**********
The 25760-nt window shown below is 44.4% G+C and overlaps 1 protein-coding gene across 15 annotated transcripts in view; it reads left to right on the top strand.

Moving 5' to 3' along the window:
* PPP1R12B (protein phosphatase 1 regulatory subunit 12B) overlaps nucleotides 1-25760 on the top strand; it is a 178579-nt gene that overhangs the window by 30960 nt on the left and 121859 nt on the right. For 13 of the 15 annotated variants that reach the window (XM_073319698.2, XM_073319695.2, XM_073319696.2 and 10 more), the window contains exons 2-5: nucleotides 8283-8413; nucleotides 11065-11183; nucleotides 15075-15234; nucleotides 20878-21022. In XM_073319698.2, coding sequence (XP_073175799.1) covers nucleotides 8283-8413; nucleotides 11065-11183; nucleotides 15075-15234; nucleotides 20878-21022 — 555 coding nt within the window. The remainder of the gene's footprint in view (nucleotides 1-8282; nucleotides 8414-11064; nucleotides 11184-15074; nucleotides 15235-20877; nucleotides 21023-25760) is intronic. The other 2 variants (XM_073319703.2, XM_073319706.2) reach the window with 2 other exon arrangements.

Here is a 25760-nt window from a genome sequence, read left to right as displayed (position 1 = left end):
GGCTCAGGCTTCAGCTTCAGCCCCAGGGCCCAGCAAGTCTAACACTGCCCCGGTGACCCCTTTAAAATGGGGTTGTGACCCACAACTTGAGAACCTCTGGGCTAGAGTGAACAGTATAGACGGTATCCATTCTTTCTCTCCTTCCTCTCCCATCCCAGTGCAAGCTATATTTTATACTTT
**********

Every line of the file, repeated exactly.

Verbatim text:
The 25760-nt window shown below is 44.4% G+C and overlaps 1 protein-coding gene across 15 annotated transcripts in view; it reads left to right on the top strand.

Moving 5' to 3' along the window:
* PPP1R12B (protein phosphatase 1 regulatory subunit 12B) overlaps nucleotides 1-25760 on the top strand; it is a 178579-nt gene that overhangs the window by 30960 nt on the left and 121859 nt on the right. For 13 of the 15 annotated variants that reach the window (XM_073319698.2, XM_073319695.2, XM_073319696.2 and 10 more), the window contains exons 2-5: nucleotides 8283-8413; nucleotides 11065-11183; nucleotides 15075-15234; nucleotides 20878-21022. In XM_073319698.2, coding sequence (XP_073175799.1) covers nucleotides 8283-8413; nucleotides 11065-11183; nucleotides 15075-15234; nucleotides 20878-21022 — 555 coding nt within the window. The remainder of the gene's footprint in view (nucleotides 1-8282; nucleotides 8414-11064; nucleotides 11184-15074; nucleotides 15235-20877; nucleotides 21023-25760) is intronic. The other 2 variants (XM_073319703.2, XM_073319706.2) reach the window with 2 other exon arrangements.

Here is a 25760-nt window from a genome sequence, read left to right as displayed (position 1 = left end):
GGCTCAGGCTTCAGCTTCAGCCCCAGGGCCCAGCAAGTCTAACACTGCCCCGGTGACCCCTTTAAAATGGGGTTGTGACCCACAACTTGAGAACCTCTGGGCTAGAGTGAACAGTATAGACGGTATCCATTCTTTCTCTCCTTCCTCTCCCATCCCAGTGCAAGCTATATTTTATACTTT